be devised to give women vacations. Kvery summer
we hear wails about the poor men who have to
stay In th*» city while their wives flee to seashore
and mountain. But really it is the women who
never get any vacation. The dictionary defines a
vacation as 'Intermission of a stated employment.*
Now, what intermission of her stated employment
does the mother of a family ever get? She may
change her environment, but the same old cares and
worries are with her still. To a father the material
cares of a country cottage may be only an inter
esting diversion. It Is positively exhilarating to him
to go walking, or swimming, or fishing with the
children, of whom he sees comparatively little dur
ing his working days; but to the mother these
things are merely the same old grind. The only
way for her to secure an Intermission of her stated
employment Is to get away from her children, and
I have yet to learn how that can be accomplished.
But It "is not only mothers who cannot get any
rest. A woman's cares, whether she hi married
or single, pursue her everywhere. She can't even
get started on her vacation without a whole lot
of worry about clothes, and afterward she bus to
wear them. There is no wilderness so wild as to
let a woman escape altogether from the cares of
the toilet. Neither can she escape, unless she flees
altogether from boci<?ty. the obligation to be agree
able and entertaining. But who expects a man to
be agreeable when he Is tired?"
Women who can sail their own catboats along
the bays and coves of a summer resort are as
thick as Huckleberries in a Massachusetts pasture,
but women who have the nerve and the seamanship
to navigate a ship, on blue water to the other end
of the world are still scarce. Two cf the latter
will soon meat, however. If all goes well, at the
Crosettes. in the Indian Ocean. Both are married
women, and both, as luck would have It, are on
whalers. Mrs. Honor K. Karle. who has shipped
on her husband's whnllng bark as "assistant navi
gator," can sail the Charles W. Morgan about as
well as her husband, the Morgan's skipper. Mrs.
Horace Smith, the other woman navigator. Is now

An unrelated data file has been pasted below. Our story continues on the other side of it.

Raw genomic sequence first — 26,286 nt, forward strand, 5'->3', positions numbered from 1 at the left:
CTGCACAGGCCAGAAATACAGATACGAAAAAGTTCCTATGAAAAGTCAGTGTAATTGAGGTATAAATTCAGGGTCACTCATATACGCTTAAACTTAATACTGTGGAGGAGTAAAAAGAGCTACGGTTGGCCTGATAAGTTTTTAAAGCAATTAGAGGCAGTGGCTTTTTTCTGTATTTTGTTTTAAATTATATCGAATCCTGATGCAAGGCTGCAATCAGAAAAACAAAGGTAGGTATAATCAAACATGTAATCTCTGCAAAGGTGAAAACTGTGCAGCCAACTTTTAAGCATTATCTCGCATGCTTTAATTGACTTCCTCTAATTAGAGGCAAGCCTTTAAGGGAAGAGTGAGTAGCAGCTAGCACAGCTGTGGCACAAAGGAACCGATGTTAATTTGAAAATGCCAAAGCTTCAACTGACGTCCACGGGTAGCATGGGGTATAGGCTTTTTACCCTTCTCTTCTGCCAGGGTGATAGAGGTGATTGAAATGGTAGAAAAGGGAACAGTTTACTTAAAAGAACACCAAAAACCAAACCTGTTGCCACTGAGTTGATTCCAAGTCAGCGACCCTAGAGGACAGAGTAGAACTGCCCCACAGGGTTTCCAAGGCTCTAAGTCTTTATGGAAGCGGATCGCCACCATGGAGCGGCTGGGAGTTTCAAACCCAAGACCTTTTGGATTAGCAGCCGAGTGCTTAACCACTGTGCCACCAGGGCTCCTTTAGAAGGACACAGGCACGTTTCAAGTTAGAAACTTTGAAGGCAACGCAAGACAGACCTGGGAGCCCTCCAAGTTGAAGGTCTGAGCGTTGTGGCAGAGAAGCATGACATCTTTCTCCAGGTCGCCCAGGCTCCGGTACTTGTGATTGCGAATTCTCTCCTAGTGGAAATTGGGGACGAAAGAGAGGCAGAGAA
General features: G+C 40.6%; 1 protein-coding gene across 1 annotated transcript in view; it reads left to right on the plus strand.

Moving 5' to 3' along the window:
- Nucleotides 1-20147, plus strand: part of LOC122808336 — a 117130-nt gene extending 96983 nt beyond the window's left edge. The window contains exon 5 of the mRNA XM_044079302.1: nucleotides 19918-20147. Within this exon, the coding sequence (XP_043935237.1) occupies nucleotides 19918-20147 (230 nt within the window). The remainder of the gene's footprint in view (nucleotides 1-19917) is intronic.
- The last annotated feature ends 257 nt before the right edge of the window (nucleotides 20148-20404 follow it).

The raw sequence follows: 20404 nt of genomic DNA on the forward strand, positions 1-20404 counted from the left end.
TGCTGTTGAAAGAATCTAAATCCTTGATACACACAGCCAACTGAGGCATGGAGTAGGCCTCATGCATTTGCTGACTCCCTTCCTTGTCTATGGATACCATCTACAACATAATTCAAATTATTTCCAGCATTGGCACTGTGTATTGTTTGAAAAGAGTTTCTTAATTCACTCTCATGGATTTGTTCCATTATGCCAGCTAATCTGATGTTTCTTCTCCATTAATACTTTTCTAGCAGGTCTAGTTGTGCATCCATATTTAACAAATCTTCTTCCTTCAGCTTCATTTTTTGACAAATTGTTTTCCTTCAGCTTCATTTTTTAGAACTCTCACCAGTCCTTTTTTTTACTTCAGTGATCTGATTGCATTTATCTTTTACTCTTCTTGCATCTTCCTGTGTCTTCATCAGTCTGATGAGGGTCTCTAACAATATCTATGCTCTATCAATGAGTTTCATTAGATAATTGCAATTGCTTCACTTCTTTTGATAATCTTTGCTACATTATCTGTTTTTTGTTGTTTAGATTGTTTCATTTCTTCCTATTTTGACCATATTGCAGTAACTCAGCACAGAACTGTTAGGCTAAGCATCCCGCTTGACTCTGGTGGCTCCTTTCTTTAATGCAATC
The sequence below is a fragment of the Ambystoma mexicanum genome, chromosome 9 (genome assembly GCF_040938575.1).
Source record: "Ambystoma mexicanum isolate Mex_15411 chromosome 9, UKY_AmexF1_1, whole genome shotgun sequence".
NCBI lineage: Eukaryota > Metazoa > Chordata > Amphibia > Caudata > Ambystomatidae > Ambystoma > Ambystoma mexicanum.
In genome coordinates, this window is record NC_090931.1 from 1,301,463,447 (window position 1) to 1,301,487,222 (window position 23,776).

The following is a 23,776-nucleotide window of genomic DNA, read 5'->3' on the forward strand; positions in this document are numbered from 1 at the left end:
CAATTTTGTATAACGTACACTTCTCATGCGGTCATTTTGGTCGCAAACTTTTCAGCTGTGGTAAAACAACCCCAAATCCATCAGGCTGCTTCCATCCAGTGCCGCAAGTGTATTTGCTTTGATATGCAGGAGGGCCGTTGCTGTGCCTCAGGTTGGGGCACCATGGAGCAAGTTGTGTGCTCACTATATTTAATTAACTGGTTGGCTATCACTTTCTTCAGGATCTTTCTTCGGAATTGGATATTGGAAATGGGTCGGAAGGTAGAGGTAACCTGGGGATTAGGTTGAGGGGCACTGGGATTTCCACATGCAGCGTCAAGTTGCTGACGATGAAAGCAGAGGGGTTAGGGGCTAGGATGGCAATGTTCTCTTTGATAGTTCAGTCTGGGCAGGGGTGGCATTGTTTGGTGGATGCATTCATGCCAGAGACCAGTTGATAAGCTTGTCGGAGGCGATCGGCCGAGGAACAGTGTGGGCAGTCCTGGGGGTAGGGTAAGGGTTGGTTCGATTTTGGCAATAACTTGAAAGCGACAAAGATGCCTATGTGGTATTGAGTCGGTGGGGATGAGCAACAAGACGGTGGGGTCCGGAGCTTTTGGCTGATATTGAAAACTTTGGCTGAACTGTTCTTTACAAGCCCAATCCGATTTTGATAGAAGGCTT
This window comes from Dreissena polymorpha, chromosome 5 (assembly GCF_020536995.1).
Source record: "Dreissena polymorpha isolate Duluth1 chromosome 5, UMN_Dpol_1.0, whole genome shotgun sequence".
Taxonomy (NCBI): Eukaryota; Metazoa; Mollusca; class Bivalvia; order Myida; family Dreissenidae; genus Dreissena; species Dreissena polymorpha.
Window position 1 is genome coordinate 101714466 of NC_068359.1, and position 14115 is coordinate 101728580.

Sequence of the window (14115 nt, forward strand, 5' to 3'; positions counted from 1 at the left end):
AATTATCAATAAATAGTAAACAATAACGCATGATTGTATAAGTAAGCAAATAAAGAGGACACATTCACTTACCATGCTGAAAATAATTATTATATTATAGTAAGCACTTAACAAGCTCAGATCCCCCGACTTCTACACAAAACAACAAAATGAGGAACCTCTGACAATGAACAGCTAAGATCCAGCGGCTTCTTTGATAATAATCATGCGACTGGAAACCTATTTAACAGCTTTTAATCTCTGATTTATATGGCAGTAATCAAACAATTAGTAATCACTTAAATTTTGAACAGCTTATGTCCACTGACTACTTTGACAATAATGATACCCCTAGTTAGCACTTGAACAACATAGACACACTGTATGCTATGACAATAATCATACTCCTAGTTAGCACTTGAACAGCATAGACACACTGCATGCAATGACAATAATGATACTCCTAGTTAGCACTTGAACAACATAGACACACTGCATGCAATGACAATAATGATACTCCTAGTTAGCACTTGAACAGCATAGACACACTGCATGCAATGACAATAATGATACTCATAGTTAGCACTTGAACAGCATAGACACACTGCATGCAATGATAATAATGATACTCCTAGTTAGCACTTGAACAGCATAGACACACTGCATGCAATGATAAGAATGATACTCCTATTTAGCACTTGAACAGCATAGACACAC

on tho Crosettea whaling ground.
"That Watertown, N. V.. merchant who celebrated
the fiftieth anniversary of his entry into business
by opening a bank account for every boy an.l girl
between the ages of four and sixteen In th« city
of Watertown knew what he was about," said a
teacher the other day. "The habit of savins money
systematically has never been extolled particularly
by professional teachers of ethics, but it la doubt
ful, taking life as It comes to most men and
women, whether there is one of the more highly
extolled virtues that operated more for th« happi
ness and moral vanity of those who practise It
than tho prosaic quality Of thrift. This watertown
man will start each of his buy and girl fellow |
citizens In life with $1. Each of his bcaeSeiarto^
must deposit 10 cents a week for one year, at the
expiration of which time 31 extra will bi artdea to
the account. The account may then be withdrawn.
It Is expected that tbe habit formed by the weekly
deposits will be continued In after liie. IV ho can
say how many future Jay Goulds and Russell
Sages may not be learning their, first Iwwoos this
minute In Watertown?"
Red hatr Is at a premium In lowa Just bow. for
the county fairs all over tbe state have decided to
regard auburn tresses as an open sesame to their
precincts. The state fair management Is talking of
taking similar action, so by tbe time the fairs are
all over It was thought that the number of red
haired women in the ninety-nine counties will be
fairly well establish**. There Is gr*at rivalry be
tween the towns of Monroe and Shenandoah In the
matter. Monroe claiming to have ninety-seven red
haired maids and matrons out of a population of
•73. while Shenandoah has undertaken to produce
twice that number.
"How common It used to be. when a college girl
married, to hear people exclaim: 'What a pity
they wasted a college education on her!' " a mar
ried college woman waa saying the other day. "But
I haven't beard it lately so much, and maybe the
idea is slowly dying out. There was a time when
even the college graduate herself felt that her home
offered little scope for her acquirements in chem
istry, sociology and so on. She knows better now.
Besides, not a few married college women make
considerable money as a result of their coups*.
training. Many write, some are engaged as pro
fessionals In charity work, some teach in schools
and colleges, and others assist their husbands In
their professions. But the public and the college
graduate alike seem to have waked up to the fact
that the domestic career In Itself oners a wide
scope both for study and action."
Soir.e Realistic Pictures as Drawn by Chil
dren in De Witt Clinton Par;.
These are breathless days In the famous farm
gardens In De Witt Clinton Park. The first crops
having bean harvested with passionate Joy by the
nearly five hundred young farmers who bad
brought them to maturity, the second crop has
now been planted, and tiny onions. Brussels sprouts
and beets are piercing the brown sell of the little
plots, from the pergola on the one hand to the
bathhouse on the other. Each child plants seven
vegetables in bis garden.
"Say. missis, can't I have one er them graves?"